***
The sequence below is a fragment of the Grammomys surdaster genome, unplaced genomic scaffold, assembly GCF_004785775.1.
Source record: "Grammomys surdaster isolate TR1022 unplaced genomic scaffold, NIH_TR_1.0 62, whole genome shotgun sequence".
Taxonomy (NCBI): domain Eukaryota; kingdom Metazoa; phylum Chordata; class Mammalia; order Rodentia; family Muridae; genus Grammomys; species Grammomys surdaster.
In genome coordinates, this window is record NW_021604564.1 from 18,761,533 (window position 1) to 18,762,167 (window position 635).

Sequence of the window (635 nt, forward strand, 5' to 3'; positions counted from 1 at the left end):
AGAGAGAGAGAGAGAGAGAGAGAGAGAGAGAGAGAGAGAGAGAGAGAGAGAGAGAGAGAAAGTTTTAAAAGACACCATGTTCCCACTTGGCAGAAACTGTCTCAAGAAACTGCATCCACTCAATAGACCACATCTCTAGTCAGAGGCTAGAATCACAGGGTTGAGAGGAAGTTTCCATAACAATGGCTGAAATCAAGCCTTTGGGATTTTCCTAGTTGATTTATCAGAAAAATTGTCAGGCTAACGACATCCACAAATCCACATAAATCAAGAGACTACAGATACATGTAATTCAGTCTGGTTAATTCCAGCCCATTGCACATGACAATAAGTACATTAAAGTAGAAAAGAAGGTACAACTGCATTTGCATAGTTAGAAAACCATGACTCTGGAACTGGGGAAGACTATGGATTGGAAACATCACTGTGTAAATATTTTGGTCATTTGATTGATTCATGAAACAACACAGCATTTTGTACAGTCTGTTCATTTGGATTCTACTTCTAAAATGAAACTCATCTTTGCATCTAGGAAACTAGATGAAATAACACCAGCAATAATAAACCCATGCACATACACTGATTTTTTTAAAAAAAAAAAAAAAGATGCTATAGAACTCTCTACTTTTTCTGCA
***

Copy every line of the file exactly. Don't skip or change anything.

The sequence below is a fragment of the Grammomys surdaster genome, unplaced genomic scaffold, assembly GCF_004785775.1.
Source record: "Grammomys surdaster isolate TR1022 unplaced genomic scaffold, NIH_TR_1.0 62, whole genome shotgun sequence".
Taxonomy (NCBI): domain Eukaryota; kingdom Metazoa; phylum Chordata; class Mammalia; order Rodentia; family Muridae; genus Grammomys; species Grammomys surdaster.
In genome coordinates, this window is record NW_021604564.1 from 18,761,533 (window position 1) to 18,762,167 (window position 635).

Sequence of the window (635 nt, forward strand, 5' to 3'; positions counted from 1 at the left end):
AGAGAGAGAGAGAGAGAGAGAGAGAGAGAGAGAGAGAGAGAGAGAGAGAGAGAGAGAGAAAGTTTTAAAAGACACCATGTTCCCACTTGGCAGAAACTGTCTCAAGAAACTGCATCCACTCAATAGACCACATCTCTAGTCAGAGGCTAGAATCACAGGGTTGAGAGGAAGTTTCCATAACAATGGCTGAAATCAAGCCTTTGGGATTTTCCTAGTTGATTTATCAGAAAAATTGTCAGGCTAACGACATCCACAAATCCACATAAATCAAGAGACTACAGATACATGTAATTCAGTCTGGTTAATTCCAGCCCATTGCACATGACAATAAGTACATTAAAGTAGAAAAGAAGGTACAACTGCATTTGCATAGTTAGAAAACCATGACTCTGGAACTGGGGAAGACTATGGATTGGAAACATCACTGTGTAAATATTTTGGTCATTTGATTGATTCATGAAACAACACAGCATTTTGTACAGTCTGTTCATTTGGATTCTACTTCTAAAATGAAACTCATCTTTGCATCTAGGAAACTAGATGAAATAACACCAGCAATAATAAACCCATGCACATACACTGATTTTTTTAAAAAAAAAAAAAAAGATGCTATAGAACTCTCTACTTTTTCTGCA